Dave Warren, PCS rep Swansea DVLA, takes part in the PCS National day of protest on 30 November 2012: 'Don't rip up our rights', photo R. Job

Dave Warren, PCS rep Swansea DVLA, takes part in the PCS National day of protest on 30 November 2012: ‘Don’t rip up our rights’, photo R. Job   (Click to enlarge: opens in new window)

Dave Warren, PCS Member and retired DVLA worker

The dispute at the Driver and Vehicle Licensing Agency (DVLA) over Covid safety is now in its third month. The dispute is unusual, in that the leadership of PCS, the union representing the workers, is taking direct responsibility, with regular Zoom meetings for members chaired by the President Fran Heathcote and addressed by General Secretary Mark Serwotka.

This national intervention was prompted by headline media coverage, with over 500 Covid cases since September, including an outbreak at the contact centre in December.

Whereas only a skeleton staff of around 250 was required to attend the workplace during the first wave of the pandemic, over 2,000 of the agency’s 5,500-strong workforce had been forced to return in September.

After balloting members in March this year, PCS embarked on a strategy of prolonged targeted strike action, bringing out selected groups of members at different times and paying them £40 a day strike pay.

Originally, the main demand of the union was to drastically reduce the numbers required to attend the workplace, by offering more homeworking. However, this has since been amended to focus on a demand for agreement on a phased, controlled return to the workplace.

The employer made an offer in late May, which included a commitment to an agreed timetable to return to the workplace, as well as a one-off financial payment of £200 to all staff, and up to two days leave. It appears that this offer would have been recommended to members to end the dispute, but the offer was withdrawn at the last minute due to intervention at government ministerial level.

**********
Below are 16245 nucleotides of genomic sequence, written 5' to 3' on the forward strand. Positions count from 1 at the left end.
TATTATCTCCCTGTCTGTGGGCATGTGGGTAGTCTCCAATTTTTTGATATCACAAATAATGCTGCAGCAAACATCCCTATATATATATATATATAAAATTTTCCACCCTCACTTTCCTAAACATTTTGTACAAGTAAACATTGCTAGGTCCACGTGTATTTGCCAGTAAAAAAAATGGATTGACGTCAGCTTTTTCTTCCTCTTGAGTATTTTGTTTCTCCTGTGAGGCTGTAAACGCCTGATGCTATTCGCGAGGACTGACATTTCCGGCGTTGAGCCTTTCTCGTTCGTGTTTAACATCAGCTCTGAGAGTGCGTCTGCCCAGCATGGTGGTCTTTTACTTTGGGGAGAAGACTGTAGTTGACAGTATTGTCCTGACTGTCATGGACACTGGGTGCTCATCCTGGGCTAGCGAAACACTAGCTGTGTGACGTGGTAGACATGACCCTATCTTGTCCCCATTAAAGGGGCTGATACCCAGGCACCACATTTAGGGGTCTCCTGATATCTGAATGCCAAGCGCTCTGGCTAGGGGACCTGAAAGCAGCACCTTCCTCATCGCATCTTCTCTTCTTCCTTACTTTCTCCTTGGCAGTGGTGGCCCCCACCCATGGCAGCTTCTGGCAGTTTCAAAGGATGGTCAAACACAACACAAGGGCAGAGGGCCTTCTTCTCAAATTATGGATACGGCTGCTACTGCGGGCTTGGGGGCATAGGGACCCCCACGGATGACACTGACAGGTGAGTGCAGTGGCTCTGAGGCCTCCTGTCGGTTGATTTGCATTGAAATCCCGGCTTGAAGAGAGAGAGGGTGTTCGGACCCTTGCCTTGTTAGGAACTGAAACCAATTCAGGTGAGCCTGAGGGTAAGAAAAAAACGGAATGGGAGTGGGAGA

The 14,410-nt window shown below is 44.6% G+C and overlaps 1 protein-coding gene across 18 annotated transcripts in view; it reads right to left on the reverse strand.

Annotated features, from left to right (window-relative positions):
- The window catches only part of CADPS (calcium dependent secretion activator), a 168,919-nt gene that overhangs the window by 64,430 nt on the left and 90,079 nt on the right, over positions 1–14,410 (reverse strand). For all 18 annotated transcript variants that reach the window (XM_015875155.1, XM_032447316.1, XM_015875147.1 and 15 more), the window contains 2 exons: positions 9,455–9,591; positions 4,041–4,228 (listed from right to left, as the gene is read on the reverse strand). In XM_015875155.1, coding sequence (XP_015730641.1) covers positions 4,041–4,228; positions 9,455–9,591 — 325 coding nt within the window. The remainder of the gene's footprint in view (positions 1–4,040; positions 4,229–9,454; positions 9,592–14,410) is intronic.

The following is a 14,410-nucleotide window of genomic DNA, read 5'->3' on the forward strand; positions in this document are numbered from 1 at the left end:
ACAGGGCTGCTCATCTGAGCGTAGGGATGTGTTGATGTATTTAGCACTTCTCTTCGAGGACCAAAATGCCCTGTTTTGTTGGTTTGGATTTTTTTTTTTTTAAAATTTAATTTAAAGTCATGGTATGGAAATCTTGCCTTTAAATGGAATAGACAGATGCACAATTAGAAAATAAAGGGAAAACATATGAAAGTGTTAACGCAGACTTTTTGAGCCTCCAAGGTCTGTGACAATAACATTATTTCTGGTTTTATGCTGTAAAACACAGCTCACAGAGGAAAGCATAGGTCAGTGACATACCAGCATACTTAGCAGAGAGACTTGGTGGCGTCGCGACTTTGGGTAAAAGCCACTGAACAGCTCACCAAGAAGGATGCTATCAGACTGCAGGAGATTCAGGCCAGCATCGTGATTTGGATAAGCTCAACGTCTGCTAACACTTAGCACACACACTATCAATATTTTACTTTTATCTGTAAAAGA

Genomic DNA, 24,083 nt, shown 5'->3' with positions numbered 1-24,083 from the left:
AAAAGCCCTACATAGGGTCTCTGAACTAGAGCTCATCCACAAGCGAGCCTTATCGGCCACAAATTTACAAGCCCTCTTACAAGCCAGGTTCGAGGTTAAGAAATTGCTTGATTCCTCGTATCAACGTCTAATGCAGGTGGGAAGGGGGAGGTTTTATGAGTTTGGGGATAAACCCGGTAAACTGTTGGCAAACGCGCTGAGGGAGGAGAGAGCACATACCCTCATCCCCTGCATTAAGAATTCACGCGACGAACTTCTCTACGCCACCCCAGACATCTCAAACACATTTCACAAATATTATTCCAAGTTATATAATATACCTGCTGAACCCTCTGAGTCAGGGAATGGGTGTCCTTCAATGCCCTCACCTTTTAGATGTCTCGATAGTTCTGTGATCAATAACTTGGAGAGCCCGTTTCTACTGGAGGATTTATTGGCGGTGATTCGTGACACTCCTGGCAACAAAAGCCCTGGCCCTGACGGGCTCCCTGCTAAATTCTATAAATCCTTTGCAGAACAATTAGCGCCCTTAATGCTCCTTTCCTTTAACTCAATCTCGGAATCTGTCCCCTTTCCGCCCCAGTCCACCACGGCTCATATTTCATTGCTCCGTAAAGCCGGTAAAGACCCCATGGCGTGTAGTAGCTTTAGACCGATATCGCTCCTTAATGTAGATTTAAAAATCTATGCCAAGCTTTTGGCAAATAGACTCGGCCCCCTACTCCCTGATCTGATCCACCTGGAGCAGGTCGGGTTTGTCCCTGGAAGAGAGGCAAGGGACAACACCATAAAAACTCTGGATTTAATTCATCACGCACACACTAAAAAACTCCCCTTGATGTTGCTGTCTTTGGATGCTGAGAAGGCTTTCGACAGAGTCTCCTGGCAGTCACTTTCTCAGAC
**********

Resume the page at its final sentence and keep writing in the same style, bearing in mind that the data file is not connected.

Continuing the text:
The targeted action is continuing, with further strikes planned for 28-29 June. Mark Serwotka has pledged that PCS is prepared to fight on for months to come if necessary. In the meantime, DVLA has commenced a unilateral return of staff to the workplace. Unless action is taken to prevent this, there is a danger of another mass Covid outbreak in any third wave of the pandemic.

Supporters of the Broad Left Network, the organisation supported by Socialist Party members in PCS, have consistently put forward suggestions with the aim of supporting and strengthening the action. BLN supporters have advocated:

  • Decisive action by collective use of Section 44 legislation back in December/January when the outbreak occurred rather than wait until March to ballot with action commencing in April
  • Escalating the targeted action to include all DVLA members, linked to a move to an all-out strike if management do not agree to the union’s demands
  • Working from home has to be the default position, with the necessary investment in technology to enable this. Any exceptions to be agreed with PCS
  • Challenge DVLA’s punitive sick absence regime that treats sick absence, including Covid-related absence, as a disciplinary offence
  • Stop the forced return to the workplace now taking place by deploying collective Section 44 notices

The PCS leadership has to act now to bring forward a programme for action which builds on the sacrifice of members at DVLA, which prevents management’s move to force members back to the workplace, and which brings about a speedy and successful conclusion to the dispute.